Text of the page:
Subsidies Go From Main Street Winston-Salem To Wall Street

Monday night the city council was happy to approve $147,834 in subsidies to The Clearing House over 5 years. Earlier in the month, the Forsyth County Commissioners approved  $179,038 in subsidies to TCH. State subsidies are yet to be determined. But if The Clearing House expands in Winston it will clear a sizable check from local taxpayers.

Monday’s Winston-Salem City Council meeting was more of a sprint than a marathon. The council’s agenda was short and the city council members didn’t spend much time debating it. The meeting was over in less than 20 minutes.

Winston-Salem City Council Agenda, Monday March 5, 2018

The City’s primary order of business Monday was kowtowing to The Clearing House. Mark Owens-the new CEO of the local Chamber of Commerce spoke in favor of the subsidizing TCH.  To no one’s surprise, Mayor and president of the Winston-Salem Alliance, Allen Joines was an enthusiastic proponent of the subsidizing TCH.

Mayor Pro Tempore Burke spoke of the need to ensure that The Clearing House continues to have a significant minority presence in its Winston-Salem workforce. Councilmember Adams asked that TCH strengthen its ties with the community. Specifically, Adams asked TCH to start an internship program with Winston-Salem State University.

Councilmember Taylor said that The Clearing House’s expansion would be another positive step forward for the Southeast Ward. Taylor equated TCH’s expansion with the work at Quarry Park and Salem Lake-two projects miles removed from TCH’s facility at Union Cross Business Park.

Sadly, no members of the city council or the mayor had any misgivings about funding a corporate conglomerate that doesn’t need our money. No members of the public came forward to object to their tax dollars being wasted during the council’s public comment period. The subsidies that Winston-Salem the City approved would literally take resources from Main Street, Winston-Salem (101 N. Main Street to be exact) and give them to Wall Street.

The Clearing House is a little-known payment processing conglomerate that is owned and operated by a who’s who of the nation’s largest and most notorious banks, including Wells Fargo, Bank of America and BB&T.

The Clearing House is Wall Street, an arm of the “too big to fail” banks that crashed the economy in 07′-08′. These are the same Wall Street banks that continue to practice fraud and deceit with impunity-Wells Fargo, I’m looking at you.

For a corporate-friendly introduction to The Clearing House, watch TCH History – A Look Back or go to their website. Below is the City’s description of TCH and the subsidy it is seeking from Winston-Salem.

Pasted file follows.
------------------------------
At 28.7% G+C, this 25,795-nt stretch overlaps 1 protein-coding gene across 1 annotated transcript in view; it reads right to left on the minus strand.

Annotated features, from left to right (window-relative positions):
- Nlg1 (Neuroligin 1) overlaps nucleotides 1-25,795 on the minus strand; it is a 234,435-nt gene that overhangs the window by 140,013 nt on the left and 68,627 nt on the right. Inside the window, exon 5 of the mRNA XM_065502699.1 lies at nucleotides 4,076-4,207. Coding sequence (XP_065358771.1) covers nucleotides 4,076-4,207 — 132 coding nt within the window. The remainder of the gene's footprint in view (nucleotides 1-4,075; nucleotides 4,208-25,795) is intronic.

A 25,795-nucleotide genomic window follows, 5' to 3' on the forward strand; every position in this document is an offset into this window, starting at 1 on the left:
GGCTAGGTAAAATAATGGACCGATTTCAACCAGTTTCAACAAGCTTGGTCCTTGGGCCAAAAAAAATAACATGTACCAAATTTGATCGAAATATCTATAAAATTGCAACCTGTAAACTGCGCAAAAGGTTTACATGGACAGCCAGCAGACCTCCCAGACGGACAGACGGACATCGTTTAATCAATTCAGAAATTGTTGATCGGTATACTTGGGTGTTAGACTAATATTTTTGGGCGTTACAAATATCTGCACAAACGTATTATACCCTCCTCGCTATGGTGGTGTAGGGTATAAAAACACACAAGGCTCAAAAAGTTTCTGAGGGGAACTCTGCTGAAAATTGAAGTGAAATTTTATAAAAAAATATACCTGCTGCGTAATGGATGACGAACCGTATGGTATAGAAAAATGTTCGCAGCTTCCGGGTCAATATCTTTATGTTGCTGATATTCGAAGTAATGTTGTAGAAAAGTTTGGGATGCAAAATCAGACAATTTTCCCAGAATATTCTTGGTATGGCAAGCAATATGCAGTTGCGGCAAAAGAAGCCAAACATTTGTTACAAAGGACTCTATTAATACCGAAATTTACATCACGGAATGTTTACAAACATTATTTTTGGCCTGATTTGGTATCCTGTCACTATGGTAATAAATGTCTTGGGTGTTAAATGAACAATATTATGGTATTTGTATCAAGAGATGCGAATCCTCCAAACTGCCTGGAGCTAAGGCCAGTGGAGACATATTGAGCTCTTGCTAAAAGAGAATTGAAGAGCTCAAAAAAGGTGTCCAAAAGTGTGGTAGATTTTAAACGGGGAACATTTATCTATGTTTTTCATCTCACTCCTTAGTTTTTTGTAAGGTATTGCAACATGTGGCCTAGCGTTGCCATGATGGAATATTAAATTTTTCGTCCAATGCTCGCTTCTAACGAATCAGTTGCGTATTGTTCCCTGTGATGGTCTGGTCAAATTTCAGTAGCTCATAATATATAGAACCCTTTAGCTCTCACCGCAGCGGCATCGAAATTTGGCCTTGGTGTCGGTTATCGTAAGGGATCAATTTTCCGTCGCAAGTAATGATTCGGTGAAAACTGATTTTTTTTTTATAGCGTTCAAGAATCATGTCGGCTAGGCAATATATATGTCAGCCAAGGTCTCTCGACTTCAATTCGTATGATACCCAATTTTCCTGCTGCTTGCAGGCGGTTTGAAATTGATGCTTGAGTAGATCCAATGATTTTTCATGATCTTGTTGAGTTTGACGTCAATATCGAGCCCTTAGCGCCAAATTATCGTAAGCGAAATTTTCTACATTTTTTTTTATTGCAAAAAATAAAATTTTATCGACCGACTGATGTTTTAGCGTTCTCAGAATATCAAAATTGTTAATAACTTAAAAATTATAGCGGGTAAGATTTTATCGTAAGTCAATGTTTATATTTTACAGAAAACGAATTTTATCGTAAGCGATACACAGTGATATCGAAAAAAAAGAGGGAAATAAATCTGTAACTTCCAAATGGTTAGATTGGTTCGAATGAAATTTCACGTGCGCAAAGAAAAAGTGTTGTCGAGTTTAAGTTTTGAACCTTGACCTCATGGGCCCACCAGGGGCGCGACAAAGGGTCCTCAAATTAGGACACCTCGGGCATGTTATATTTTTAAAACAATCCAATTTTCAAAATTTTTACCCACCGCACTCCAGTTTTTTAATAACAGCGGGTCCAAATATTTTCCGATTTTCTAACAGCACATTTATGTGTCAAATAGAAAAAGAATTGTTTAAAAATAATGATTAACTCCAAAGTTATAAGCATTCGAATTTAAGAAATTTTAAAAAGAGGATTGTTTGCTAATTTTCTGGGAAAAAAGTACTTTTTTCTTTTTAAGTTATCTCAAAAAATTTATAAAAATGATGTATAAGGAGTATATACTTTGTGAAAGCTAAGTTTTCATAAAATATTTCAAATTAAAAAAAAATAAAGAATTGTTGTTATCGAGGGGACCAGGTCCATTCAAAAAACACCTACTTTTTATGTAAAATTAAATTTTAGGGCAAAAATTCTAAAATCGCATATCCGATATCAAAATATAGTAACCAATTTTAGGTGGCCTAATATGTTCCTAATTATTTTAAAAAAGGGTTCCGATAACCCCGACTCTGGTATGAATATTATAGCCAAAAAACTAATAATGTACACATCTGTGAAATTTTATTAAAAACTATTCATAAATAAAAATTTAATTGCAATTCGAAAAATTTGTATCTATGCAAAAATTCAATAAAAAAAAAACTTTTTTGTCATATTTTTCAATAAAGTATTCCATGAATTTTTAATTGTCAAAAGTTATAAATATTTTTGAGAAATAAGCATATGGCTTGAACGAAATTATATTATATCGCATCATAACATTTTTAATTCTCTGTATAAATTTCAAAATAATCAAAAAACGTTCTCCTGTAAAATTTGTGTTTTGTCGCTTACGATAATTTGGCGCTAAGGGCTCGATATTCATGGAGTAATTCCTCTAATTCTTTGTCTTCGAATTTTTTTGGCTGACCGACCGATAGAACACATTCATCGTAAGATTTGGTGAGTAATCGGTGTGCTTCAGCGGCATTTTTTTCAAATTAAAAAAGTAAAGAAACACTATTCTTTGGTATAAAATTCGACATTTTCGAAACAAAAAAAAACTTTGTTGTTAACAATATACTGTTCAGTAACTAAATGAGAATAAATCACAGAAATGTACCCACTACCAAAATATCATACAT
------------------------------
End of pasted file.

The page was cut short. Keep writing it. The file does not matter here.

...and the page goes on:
The Clearing House is a banking association and payments company. They operate a payment system at the core of the banking industry. They currently have 177 employees in Winston-Salem and are considering expanding their operations by investing approximately $25 million and creating 50 new jobs with an average salary of $98,361.

-City of Winston-Salem, Development Project Analysis Form

The Winston-Salem Journal reported that TCH has previously received over $250,000 in local subsidies. Now they’re back for more. TCH is apparently intent on playing North Carolina against New York to see which state will offer them the most generous subsidy.

The Clearing House - Approve Economic Development Assistance


The Clearing House’s Winston-Salem facility is located in a nondescript building at Union Cross Business Park. When you turn into Union Cross Business Park, The Clearing House is the first building on the right. It’s clearly visible from Union Cross Park.

The Clearing House viewed from Union Cross Park.


Union Cross Park and Union Cross Business Park are separated by a meager metal fence. Each week hundreds of walkers and runners probably see The Clearing House’s local facility without knowing what it is.

TCH’s proximity to Union Cross Park is a reminder that there isn’t a hard line between public and private ventures these days. Union Cross Park has a clear public benefit, it’s utilized by the community year-round. But by contrast, businesses inside the Union Cross Business Park don’t benefit the public-at least not directly. The profits at TCH go back to New York, they don’t stay in the community.

Why should the taxpayers of Winston-Salem/Forsyth County be subsidizing them? Corporations have to grow and expand, but we don’t have to fund them, especially when we have so much poverty in our community. In the midst of an ongoing opioid crisis, it’s disappointing that the City of Winston-Salem is once again preparing to subsidize corporate America, to the detriment of local residents in need.

In the past Winston-Salem/Forsyth County have funded Dell, Caterpillar, Herbalife and to a smaller extent The Clearing House with mixed results at best. The money that we’ve given these corporations could have been better spent on folks in Winston-Salem.

The jobs that Reynolds, Hanes and other manufacturers once provided for Winston-Salem/Forsyth County are gone. None of the companies that have been recruited in recent years have come close to replacing the factory jobs that were here 20 or 30 years ago.

Everytime that we subsidize corporations to bring in jobs were tacitly admitting that we don’t have a plan to create jobs locally, therefore we must rent the goodwill of corporations that will always look out for their own profits in the end.

Winston is still a company town, even after the companies that defined it have largely moved their jobs elsewhere and greatly diminished their local presence. Instead of subsidizing The Clearing House the City should be subsidizing community co-ops. Corporate jobs aren’t the future. They are precarious at best.





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